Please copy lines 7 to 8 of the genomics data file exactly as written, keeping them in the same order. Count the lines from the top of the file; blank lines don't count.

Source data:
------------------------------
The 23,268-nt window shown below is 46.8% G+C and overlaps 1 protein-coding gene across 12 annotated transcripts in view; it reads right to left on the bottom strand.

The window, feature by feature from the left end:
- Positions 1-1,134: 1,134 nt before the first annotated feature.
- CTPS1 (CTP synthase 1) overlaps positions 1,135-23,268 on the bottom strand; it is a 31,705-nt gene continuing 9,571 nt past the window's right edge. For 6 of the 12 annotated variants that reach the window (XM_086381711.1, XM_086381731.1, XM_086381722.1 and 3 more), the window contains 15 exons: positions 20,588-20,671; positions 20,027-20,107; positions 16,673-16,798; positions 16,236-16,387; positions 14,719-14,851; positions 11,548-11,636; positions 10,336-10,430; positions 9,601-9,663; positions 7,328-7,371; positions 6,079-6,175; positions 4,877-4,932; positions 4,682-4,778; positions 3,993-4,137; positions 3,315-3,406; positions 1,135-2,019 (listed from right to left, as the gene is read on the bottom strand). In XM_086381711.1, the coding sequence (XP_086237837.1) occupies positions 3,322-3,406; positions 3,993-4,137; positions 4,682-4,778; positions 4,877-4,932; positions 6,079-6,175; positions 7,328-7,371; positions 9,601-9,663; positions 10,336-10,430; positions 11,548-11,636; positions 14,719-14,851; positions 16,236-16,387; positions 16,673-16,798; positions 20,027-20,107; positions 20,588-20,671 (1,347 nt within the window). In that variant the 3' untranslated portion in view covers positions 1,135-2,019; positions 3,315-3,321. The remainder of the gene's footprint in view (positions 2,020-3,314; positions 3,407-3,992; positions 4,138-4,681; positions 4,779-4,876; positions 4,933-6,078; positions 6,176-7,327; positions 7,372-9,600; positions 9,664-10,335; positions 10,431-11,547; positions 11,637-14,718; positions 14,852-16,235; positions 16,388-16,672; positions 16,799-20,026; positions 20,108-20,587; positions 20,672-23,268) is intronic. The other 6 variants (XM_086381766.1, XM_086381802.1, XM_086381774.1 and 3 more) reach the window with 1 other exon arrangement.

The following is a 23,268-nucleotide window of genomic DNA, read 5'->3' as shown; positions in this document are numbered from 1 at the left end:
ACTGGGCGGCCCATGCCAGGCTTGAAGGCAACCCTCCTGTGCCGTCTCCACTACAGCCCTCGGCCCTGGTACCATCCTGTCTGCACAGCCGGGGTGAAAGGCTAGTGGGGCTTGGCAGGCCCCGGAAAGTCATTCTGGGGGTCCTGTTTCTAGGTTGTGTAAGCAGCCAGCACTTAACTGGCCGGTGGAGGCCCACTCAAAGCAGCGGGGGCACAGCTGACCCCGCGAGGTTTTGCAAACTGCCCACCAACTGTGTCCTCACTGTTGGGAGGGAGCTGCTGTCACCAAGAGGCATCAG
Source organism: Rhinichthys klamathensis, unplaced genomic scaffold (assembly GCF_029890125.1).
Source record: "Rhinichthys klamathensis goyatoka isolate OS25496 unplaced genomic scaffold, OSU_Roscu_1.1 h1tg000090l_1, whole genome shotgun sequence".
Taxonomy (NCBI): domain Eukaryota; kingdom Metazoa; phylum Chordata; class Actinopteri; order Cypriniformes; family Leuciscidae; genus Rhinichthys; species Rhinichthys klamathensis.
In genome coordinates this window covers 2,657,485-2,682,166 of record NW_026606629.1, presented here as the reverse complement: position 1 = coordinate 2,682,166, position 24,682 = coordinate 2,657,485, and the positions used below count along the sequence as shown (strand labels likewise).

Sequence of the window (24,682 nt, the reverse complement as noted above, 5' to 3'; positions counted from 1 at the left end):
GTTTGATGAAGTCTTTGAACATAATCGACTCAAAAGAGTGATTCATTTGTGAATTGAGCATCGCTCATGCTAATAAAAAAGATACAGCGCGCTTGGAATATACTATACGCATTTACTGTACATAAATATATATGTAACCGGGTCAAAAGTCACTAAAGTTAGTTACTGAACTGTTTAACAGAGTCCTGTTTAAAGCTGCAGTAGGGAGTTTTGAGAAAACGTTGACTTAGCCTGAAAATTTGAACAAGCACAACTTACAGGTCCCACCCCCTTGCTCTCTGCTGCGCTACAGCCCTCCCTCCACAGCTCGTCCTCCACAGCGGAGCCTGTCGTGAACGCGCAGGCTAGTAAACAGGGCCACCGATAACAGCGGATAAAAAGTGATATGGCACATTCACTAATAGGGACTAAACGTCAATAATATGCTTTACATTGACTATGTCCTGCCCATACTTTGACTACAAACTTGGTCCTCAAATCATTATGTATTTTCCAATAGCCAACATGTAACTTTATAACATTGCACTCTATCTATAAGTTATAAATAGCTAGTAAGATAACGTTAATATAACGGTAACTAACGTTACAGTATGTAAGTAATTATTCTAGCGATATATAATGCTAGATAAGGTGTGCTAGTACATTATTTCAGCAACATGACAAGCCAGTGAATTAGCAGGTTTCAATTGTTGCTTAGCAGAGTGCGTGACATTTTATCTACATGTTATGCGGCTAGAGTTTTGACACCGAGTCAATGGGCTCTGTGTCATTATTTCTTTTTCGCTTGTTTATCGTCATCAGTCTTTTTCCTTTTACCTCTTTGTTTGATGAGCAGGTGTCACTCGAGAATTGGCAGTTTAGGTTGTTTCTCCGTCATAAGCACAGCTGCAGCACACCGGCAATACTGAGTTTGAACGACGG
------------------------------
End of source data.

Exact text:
Source organism: Rhinichthys klamathensis, unplaced genomic scaffold (assembly GCF_029890125.1).
Source record: "Rhinichthys klamathensis goyatoka isolate OS25496 unplaced genomic scaffold, OSU_Roscu_1.1 h1tg000090l_1, whole genome shotgun sequence".